This is a extended version of an essay with the same title that I wrote for the January 1997 Ylem Newsletter. Trudy Myrrh Reagan, founder of Ylem, invited me to write a 500-words-or-less essay on the subject of patterns in nature and the rhythms of life for that particular issue of the Ylem Newsletter which she was organizing. I accepted knowing that, once I began, there was no way I could empty my mind on one of my favorite subjects in 500 words. Accepting Trudy´s trigger set me to writing about the foundations of my compositional thinking. What follows is the first stage of a writing project I plan to continue well into the future. I´ll be expanding and editing it on an ongoing basis; come visit from time to time if you´re interested in the philosophy of art from a working composer´s perspective.
Use the following alphabetical keyword list to move quickly to a specific subject area:
attention/archetypal forms of feelings
common ground for the eye and the ear/culture
dynamic graphic scores
laser animation/Laser Seraphim
Taoist magic forms
Ron Pellegrino, November 1996
I´m a fully committed lifelong student of patterns in nature and the rhythms of life. That study is my favorite occupation. I apply the principles I discover to creating music, laser animations, computer-generated video, performance multimedia, family life, gardens, food, landscapes, learning environments, and my day´s flow.
From the largest to the smallest, the deepest to the most superficial, all the patterns, forms, and processes in nature are born of periodic systems (vibrations recurring at regular intervals of time), their interactions, and the forces that influence those interactions. This holds for music, a natural and invented dynamical (moving and changing) system perceived as trails of sonic patterns pregnant with subcultural, cultural, and archetypal symbolism endowed with the power to affect the soul. With the appropriate translator, such as a laser animation system, those sonic patterns can be seen simultaneously as visual patterns.
People are moved by, that is, respond emotionally to dynamical systems, both natural and invented, that, due to similar morphology, resonate with the forms of human feelings. To humans, human feelings are all that matters. Feelings are ineffable. They seem ephemeral and yet are not. They are not easily forgotten or put aside. And they´re extremely powerful, powerful enough to alloy souls or to keep people divided and at war for millennia. We care because we feel. Inspirational art moves us because it embodies the breath of life in its dynamical forms, forms created by periodic patterns, their intersections, and their interactions.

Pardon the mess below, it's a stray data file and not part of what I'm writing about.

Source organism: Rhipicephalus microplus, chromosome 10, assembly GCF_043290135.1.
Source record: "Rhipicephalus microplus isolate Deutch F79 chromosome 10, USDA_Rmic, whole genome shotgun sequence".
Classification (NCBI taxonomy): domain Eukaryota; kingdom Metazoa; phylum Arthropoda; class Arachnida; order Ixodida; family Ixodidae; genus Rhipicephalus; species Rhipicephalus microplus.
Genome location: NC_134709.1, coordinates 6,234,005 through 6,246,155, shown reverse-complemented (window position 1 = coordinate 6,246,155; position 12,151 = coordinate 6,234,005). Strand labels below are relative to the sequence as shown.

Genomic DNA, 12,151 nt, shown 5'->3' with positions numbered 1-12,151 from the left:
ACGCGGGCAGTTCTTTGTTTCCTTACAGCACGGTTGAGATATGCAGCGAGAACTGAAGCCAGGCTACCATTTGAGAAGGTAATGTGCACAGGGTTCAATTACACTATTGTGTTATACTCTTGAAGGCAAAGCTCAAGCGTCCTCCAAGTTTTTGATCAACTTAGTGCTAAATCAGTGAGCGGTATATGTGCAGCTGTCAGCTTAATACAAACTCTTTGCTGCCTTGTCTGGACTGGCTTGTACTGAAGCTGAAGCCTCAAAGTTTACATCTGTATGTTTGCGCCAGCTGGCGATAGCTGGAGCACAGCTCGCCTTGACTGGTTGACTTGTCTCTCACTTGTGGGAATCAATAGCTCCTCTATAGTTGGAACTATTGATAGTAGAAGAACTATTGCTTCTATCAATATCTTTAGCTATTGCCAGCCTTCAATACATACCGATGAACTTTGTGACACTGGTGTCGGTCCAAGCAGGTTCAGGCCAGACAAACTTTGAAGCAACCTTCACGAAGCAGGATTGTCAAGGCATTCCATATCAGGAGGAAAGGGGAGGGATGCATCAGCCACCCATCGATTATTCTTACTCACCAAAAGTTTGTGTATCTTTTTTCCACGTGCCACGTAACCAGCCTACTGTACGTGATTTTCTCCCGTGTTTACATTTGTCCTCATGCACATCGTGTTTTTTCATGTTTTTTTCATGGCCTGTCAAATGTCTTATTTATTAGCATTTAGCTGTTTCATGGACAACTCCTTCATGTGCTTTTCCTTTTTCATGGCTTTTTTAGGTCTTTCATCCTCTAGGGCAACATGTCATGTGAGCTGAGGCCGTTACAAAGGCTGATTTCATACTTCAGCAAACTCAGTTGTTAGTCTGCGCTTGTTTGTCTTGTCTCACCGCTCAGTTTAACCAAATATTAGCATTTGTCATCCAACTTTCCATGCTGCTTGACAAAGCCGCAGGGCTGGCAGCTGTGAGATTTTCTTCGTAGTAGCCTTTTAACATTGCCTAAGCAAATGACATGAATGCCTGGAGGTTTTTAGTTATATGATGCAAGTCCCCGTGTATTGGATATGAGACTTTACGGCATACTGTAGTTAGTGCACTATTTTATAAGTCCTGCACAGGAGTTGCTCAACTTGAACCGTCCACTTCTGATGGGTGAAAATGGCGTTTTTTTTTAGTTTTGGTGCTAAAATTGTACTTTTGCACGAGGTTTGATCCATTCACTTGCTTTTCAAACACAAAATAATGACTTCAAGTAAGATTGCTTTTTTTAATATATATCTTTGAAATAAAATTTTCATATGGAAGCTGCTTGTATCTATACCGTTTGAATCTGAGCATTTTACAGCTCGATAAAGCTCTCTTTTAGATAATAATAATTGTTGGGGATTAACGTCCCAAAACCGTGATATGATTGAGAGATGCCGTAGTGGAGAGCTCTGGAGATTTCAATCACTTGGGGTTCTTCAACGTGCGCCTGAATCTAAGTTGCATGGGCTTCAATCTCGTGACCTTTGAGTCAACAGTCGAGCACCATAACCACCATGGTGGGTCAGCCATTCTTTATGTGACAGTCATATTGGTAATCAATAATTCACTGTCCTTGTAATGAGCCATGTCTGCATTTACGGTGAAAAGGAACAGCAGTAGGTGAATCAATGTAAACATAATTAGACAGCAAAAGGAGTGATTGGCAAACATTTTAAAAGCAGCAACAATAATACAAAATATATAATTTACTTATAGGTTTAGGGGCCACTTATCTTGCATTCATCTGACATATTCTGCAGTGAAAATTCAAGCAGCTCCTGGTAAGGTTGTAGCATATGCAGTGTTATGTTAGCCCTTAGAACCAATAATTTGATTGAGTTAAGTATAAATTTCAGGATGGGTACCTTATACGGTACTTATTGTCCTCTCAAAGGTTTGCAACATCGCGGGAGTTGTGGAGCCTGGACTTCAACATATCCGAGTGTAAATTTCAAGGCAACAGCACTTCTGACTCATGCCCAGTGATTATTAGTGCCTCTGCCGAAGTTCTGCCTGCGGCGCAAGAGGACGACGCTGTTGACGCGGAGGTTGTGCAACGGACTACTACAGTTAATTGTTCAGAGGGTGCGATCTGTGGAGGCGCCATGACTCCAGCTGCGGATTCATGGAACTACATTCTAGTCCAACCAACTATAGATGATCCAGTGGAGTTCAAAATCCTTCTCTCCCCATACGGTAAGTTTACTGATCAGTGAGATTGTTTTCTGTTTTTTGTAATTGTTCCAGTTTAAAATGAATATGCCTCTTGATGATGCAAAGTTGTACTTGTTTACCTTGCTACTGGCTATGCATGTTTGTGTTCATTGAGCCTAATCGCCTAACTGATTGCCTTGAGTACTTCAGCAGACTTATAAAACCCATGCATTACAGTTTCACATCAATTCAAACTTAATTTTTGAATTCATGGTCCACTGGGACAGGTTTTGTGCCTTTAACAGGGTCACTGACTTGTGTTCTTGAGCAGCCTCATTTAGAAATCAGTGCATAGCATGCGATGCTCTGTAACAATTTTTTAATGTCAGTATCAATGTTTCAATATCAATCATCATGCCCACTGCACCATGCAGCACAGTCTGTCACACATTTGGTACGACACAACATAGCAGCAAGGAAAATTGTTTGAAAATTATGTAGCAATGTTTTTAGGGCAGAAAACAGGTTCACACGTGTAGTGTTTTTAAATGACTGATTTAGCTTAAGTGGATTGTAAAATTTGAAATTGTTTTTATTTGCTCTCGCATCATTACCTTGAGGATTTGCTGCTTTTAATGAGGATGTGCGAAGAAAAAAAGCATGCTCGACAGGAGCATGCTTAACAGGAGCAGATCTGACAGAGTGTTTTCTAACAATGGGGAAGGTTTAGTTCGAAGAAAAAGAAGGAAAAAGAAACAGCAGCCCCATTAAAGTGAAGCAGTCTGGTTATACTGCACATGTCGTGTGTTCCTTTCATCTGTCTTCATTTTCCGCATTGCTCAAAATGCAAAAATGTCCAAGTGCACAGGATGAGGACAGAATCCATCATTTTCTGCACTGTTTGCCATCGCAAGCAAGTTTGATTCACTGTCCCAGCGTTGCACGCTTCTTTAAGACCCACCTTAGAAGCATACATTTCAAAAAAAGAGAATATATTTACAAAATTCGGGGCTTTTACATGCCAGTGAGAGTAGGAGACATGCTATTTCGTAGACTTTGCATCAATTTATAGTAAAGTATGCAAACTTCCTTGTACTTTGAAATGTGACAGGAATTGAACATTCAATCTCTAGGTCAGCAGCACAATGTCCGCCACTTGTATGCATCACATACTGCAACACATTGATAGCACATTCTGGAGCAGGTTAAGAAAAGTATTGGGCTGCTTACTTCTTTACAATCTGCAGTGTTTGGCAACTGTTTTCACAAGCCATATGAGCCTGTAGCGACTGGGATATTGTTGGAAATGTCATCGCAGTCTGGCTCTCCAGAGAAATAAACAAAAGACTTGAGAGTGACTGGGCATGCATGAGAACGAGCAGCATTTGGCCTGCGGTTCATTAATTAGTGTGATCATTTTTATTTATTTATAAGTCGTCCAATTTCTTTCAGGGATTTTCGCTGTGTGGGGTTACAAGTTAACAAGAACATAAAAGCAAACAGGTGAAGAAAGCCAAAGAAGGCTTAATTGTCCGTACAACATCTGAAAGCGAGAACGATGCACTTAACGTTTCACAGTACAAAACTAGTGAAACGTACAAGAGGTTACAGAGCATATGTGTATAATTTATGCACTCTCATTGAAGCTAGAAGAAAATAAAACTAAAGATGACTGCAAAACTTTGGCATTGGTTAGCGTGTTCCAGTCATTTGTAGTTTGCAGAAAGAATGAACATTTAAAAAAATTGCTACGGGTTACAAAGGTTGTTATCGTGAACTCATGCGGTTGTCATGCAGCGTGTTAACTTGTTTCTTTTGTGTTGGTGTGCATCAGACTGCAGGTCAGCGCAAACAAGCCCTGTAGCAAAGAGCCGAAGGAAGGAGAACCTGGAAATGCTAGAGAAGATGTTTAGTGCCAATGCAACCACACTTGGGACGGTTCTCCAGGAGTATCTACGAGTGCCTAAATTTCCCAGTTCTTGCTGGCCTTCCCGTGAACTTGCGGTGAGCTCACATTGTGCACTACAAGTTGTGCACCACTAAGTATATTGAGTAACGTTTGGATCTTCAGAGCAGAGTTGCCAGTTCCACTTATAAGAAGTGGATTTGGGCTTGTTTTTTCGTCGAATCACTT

The keys to stimulating human feelings with dynamical art are 1) to use the right ranges for frequency, amplitude, duration, and complexity and 2) to organize those materials into patterns, forms, and expressions that are culturally and subculturally on target. The right ranges are those that are perceivable and acceptable physiologically - neither too soft nor too loud, too high nor too low, too short nor too long, too simple nor too complex. The expressions require patterns and forms that are understood by the general culture. However they may only create truly strong resonances in specific subcultures. Patterns that work for a string quartet probably won´t work well for a marching band. What works for an Irish tenor probably won´t work well for an acid rocker. On the other hand, if people from the string quartet, the marching band, the Irish group, and the rock group were all present at a memorial service for a much loved and admired public figure, they would probably respond almost equally to traditional music that embodied a feeling of mourning and loss.
Experiences create patterns that live in memory. That memory may reside in the brain mind, the muscle mind, the organ mind, the skeletal mind, the circulatory mind, the digestive system mind, the cellular mind, and various combinations of those and other minds, both internal and external to the subject. Humans certainly share an appreciation of inherited patterns via the genetic mind. And that seems to be true of everything else that lives. Patterns that are passed along as genetic memory must have been very important, repeated very often, and most likely rooted in an evolutionary imperative. Patterns that are embedded in the general culture probably have evolved over thousands of years but they don´t carry the memory weight of genetic patterns. All generational and regional subcultures share experiences that are stored as patterns in memory. Those patterns will feel like natural cultural patterns to people sharing the memories but only rarely will those memories outlive that generation or extend beyond that region to become part of the general culture.